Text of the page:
Atul Agnihotri

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Atul Agnihotri
Atul-agnihotri.jpg
Born Atul Agnihotri
(1970-07-08) 8 July 1970 (age 46)
Delhi, India[1]
Nationality Indian
Occupation Producer, director, actor
Years active 1983, 1993–present
Spouse(s) Alvira Khan Agnihotri (m. 1996)[1]
Children Alizeh Agnihotri
Ayaan Agnihotri

Atul Agnihotri is an Indian film actor, producer, and director.[2] He started his Bollywood career as an actor, went on to direct two films, and found success as a film producer.

Early and personal life[edit]

Agnihotri was born into a Punjabi family,[1] the son of Rohit Agnihotri, an actor of yesteryears who quit films after a brief stint and later tried his hand at business.[1] Agnihotri lost his father at a very young age and the responsibility of supporting his family came upon him.[1] Agnihotri's first cousin is actress Rati Agnihotri, who lived with them in Mumbai for two years and made her entry into films during that time; essentially, this inspired Atul to join films likewise.[1]

Agnihotri is married to Alvira Khan, who is the daughter of scriptwriter Salim Khan and sister of actors Salman Khan, Arbaaz Khan and Sohail Khan.[3] They have two children - a son Ayaan and a daughter Alizeh.[4]

Career[edit]

Acting[edit]

Agnihotri's career stretches back to 1983 when he made a brief appearance as a child artist in Pasand Apni Apni (1983) in which his cousin Rati Agnihotri was the heroine.[1] Inspired by her success, and by the memory of his father's dreams and brief stint as an actor, Agnihotri made the necessary efforts and finally entered the film industry in an acting role. He made his debut with Mahesh Bhatt's Sir (1993), which emerged as a commercial and critical success.[5] He went on to act in several other films throughout the 1990s and early 2000s with his most notable hits being Krantiveer (1994), Naaraz (1994), Aatish (1994), Chachi 420 (1997), Yeshwant (1997), and Hum Tumhare Hain Sanam (2002).[6][7] However, his success as an actor slowly petered out, mainly because he accepted several roles for reasons of money (he had a support his family single-handedly) rather than with proper thought towards strategy.[citation needed]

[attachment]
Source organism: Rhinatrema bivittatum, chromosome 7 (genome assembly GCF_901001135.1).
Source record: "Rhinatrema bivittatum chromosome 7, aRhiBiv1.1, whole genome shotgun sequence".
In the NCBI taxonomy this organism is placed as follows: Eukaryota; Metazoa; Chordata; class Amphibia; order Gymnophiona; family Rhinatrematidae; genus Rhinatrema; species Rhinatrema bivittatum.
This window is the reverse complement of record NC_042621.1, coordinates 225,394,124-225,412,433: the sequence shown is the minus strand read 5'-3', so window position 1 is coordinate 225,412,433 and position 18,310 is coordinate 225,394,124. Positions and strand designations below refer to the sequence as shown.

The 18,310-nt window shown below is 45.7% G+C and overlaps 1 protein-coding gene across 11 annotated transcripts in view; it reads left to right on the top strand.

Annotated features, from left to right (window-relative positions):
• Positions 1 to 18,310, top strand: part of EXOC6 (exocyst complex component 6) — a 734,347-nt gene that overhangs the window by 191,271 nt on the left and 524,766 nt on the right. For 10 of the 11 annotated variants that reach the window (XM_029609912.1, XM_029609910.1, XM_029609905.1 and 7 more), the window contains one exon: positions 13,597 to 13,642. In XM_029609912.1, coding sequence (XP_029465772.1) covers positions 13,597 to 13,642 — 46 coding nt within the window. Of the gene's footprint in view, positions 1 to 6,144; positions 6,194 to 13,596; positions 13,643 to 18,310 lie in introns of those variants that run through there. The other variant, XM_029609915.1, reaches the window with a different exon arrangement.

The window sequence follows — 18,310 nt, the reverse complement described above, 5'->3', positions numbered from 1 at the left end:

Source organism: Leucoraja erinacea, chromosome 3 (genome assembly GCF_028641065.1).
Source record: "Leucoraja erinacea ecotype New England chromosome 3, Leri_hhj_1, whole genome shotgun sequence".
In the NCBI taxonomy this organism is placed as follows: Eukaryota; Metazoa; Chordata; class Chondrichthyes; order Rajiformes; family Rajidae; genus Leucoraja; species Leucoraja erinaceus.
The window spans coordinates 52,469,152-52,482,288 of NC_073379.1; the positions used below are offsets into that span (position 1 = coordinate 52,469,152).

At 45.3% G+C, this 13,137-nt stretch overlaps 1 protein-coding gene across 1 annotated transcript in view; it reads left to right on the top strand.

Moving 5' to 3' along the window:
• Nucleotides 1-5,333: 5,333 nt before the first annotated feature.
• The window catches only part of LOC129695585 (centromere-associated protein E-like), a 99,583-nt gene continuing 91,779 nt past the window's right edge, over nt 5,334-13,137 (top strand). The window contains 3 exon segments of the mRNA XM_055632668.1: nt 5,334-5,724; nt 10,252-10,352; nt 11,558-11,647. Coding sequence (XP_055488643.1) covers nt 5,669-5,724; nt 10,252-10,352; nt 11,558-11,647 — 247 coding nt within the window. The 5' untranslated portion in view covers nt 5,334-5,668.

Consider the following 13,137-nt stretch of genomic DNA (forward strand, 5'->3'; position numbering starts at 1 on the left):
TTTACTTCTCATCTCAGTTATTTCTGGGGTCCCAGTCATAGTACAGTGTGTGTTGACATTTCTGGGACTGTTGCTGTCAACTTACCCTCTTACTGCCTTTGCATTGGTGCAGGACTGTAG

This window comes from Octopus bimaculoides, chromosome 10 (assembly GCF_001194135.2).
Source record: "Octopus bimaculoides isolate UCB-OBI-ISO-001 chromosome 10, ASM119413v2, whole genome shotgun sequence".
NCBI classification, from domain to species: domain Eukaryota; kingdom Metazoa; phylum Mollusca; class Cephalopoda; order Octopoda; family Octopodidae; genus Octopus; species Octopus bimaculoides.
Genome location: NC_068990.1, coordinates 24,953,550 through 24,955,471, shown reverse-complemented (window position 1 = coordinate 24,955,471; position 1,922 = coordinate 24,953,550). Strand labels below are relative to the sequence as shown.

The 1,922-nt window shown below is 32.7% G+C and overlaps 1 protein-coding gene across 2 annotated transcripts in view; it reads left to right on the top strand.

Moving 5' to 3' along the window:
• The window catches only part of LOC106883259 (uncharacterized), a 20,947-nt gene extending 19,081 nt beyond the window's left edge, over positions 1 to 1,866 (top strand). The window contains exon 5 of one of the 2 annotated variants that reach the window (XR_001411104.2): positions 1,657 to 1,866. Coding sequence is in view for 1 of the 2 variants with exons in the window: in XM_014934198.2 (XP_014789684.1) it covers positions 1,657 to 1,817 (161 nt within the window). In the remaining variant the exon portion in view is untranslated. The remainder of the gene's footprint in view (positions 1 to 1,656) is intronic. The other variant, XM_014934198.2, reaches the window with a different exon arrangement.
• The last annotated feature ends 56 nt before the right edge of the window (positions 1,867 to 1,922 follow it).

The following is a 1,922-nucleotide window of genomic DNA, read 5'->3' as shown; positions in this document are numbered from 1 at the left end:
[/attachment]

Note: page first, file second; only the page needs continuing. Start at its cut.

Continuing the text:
Direction[edit]

After failing to become a lead actor and being restricted to supporting and second lead roles, he made his directorial debut with the 2004 film Dil Ne Jise Apna Kahaa which starred his brother-in-law Salman Khan, Bhoomika Chawla, and Preity Zinta in lead roles.[2]

In 2007 he started work on his second directorial film Hello which starred his brother-in-law Sohail Khan, Isha Koppikar and Sharman Joshi and was released on 10 October 2008.[8]

Production[edit]

In 2011, he produced Bodyguard which starred his brother-in-law Salman Khan and Kareena Kapoor. The film proved to be a phenomenal success and made it to the list of all-time Bollywood blockbusters. In 2014, he produced O Teri, starring Pulkit Samrat and Sarah Jane Dias, and directed by debutant Umesh Bhisht.[9]

Filmography[edit]

As actor[edit]

Director[edit]

Producer[edit]

References[edit]

  1. ^ a b c d e f g Gupta, Priya (12 March 2014). "Salim uncle replaced my father: Atul Agnihotri". The Times of India. Retrieved 2016-08-10. 
  2. ^ a b "Atul Agnihotri hopes to make a mark as a sensitive director". The Hindu. 23 September 2004. Retrieved 3 April 2009. 
  3. ^ Biswadeep Ghosh (2004). Hall of fame, Salman Khan. Magna Books. p. 31. ISBN 978-81-7809-249-2. 
  4. ^ "ABOUT ATUL AGNIHOTRI". Oneindia. Retrieved 3 April 2009. [permanent dead link]
  5. ^ "'May be I am a bit spoilt'". Indian Express. 16 November 1999. Archived from the original on 28 August 2009. Retrieved 3 April 2009. 
  6. ^ Vickey Lalwani (17 May 2003). "No, says Salman to Manjrekar". rediff.com. Retrieved 3 April 2009. 
  7. ^ Anita Bora (24 May 2002). "Two's company, three's jealousy". rediff.com. Retrieved 3 April 2009. 
  8. ^ "'Hello' is Atul Agnihotri's take on call centre life". Sindh Today. 6 October 2008. Archived from the original on 9 October 2008. Retrieved 3 April 2009. 
  9. ^ "Salman Khan to do a cameo in Atul Agnihotri's next". India Today. 4 June 2013. Retrieved 1 July 2013. 

External links[edit]